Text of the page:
Most simply, psychotherapy provides a place to talk over any problems, fears, or concerns with a mental health professional in a safe, confidential setting.
There are different types of therapy as well as various theoretical orientations and therapeutic techniques, some of which are better suited to particular problems. Psychologists are well-trained to treat a wide range of problems such as life adjustment difficulties and relationship problems, emotional disorders such as depression or anxiety, phobias and panic disorders, personality disorders, eating disorders, work and stress-related problems, psychological aspects of health-related problems, addictions, severe mental disorders, and so forth. However, most psychologists will specialize in the treatment of just some of these areas.
I believe that psychotherapy is a means of overcoming obstacles, opening doorways to self-discovery, and recognizing your potential.
I offer individual therapy and enjoy working with a wide range of adults. I am well-experienced in treating various mood and behavioral disorders. In addition, I am especially interested in helping people with relationship problems, life-stage transitions (such as young adulthood, entering or leaving the work force, “empty-nest” syndrome, or caring for elderly parents), women’s issues, and personal development. Reflective of my depth psychology orientation, I seek to help you understand how past experiences and unconscious processes may influence current problems or dysfunctional patterns.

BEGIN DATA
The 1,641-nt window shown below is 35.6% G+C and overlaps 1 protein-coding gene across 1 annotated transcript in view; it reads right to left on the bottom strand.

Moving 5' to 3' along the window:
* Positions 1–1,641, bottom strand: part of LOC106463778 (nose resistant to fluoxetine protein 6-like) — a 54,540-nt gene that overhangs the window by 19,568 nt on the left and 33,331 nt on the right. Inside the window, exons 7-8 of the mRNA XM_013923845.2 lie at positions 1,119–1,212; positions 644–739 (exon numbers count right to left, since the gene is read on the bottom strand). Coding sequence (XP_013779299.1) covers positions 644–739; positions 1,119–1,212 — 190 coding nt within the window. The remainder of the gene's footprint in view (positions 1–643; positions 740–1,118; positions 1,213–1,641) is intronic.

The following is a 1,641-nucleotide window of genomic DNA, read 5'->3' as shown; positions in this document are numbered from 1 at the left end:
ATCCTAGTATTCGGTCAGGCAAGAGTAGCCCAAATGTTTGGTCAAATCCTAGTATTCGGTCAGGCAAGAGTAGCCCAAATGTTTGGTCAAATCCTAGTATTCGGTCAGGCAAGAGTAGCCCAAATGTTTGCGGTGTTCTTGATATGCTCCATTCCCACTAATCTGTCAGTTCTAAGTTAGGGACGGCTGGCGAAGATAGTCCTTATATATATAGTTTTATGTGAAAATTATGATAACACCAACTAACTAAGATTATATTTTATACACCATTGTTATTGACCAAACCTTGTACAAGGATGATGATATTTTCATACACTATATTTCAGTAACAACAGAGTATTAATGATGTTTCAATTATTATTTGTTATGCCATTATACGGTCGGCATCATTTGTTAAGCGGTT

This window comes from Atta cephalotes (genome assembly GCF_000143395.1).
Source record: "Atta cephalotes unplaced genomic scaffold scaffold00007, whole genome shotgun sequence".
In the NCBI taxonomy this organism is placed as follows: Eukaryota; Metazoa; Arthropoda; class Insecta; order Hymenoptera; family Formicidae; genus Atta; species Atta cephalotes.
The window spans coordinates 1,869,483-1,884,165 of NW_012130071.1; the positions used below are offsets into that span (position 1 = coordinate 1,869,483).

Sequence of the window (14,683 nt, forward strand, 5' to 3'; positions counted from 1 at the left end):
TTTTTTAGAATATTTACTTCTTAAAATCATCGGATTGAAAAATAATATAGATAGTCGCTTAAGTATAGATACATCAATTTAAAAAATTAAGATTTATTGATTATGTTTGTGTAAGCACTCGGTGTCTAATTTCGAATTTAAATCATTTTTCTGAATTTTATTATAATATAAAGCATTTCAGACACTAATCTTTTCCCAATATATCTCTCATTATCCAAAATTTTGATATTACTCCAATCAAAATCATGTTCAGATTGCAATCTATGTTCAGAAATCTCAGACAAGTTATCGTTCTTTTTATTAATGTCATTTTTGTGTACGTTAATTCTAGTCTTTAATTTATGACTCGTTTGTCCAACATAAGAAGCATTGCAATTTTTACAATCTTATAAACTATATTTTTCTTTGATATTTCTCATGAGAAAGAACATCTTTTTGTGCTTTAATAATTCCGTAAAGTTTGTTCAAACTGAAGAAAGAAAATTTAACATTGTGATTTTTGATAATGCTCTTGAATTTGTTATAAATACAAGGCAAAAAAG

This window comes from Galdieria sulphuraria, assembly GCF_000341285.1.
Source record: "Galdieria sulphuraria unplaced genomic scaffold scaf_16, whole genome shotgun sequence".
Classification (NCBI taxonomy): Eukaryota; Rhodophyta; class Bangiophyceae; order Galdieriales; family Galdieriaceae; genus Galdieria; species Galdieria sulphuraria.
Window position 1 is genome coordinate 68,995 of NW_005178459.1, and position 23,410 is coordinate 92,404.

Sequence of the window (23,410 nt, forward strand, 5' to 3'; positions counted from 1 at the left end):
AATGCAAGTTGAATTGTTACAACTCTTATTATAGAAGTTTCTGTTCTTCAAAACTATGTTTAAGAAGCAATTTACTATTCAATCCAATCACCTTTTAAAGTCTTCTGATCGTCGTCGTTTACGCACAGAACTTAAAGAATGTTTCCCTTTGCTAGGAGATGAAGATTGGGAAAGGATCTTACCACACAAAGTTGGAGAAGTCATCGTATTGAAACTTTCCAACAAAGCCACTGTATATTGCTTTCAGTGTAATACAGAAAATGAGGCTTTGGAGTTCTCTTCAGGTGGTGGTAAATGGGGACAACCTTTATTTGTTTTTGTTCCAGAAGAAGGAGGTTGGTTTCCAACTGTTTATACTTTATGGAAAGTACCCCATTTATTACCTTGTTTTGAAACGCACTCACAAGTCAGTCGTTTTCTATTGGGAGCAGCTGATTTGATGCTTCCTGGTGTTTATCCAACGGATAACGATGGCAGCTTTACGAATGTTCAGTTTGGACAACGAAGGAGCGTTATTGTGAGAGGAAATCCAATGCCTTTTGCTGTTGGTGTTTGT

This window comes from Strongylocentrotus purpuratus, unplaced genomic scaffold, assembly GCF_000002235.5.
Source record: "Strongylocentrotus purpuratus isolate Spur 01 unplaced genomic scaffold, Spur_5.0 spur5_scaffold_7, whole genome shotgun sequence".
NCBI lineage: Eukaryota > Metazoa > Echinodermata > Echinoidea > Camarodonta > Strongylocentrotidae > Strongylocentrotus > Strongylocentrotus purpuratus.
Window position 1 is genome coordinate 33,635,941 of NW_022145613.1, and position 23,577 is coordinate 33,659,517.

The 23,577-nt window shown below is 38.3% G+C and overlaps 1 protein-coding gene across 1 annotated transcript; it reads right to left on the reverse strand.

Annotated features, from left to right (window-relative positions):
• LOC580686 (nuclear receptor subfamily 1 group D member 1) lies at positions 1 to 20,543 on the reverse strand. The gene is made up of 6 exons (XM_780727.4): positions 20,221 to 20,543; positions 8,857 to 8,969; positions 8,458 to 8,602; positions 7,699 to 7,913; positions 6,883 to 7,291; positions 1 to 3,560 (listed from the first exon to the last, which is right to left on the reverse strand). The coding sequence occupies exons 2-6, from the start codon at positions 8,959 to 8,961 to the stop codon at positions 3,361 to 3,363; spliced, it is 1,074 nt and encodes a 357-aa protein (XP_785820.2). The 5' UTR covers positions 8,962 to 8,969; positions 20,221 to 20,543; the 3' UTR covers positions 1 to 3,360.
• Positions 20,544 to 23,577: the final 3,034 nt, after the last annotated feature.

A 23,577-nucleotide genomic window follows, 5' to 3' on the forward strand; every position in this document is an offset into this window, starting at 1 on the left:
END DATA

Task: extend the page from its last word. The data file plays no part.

Through the integration of insight and external change, I believe people can regain a sense of personal direction over their lives, find new solutions, and feel good about their decisions.
I utilize a focused approach and provide a comfortable, caring environment. The length of treatment and types of interventions are largely dependent upon the nature of the problem and the desired outcome. While some problems may be amenable to brief therapy (3-6 months), others are better suited to longer-term work. When treating specific symptoms such as phobias or panic attacks, I take a more active approach and may draw upon cognitive-behavioral strategies to help manage distress. However, when I help people identify and work through dysfunctional patterns in their relationships, my approach is more reflective and insight-oriented. Where appropriate, dream work is also incorporated.
Most importantly, I value and respect the process of psychotherapy and foster a safe place to give voice to fears and concerns, consider alternatives, and discover options.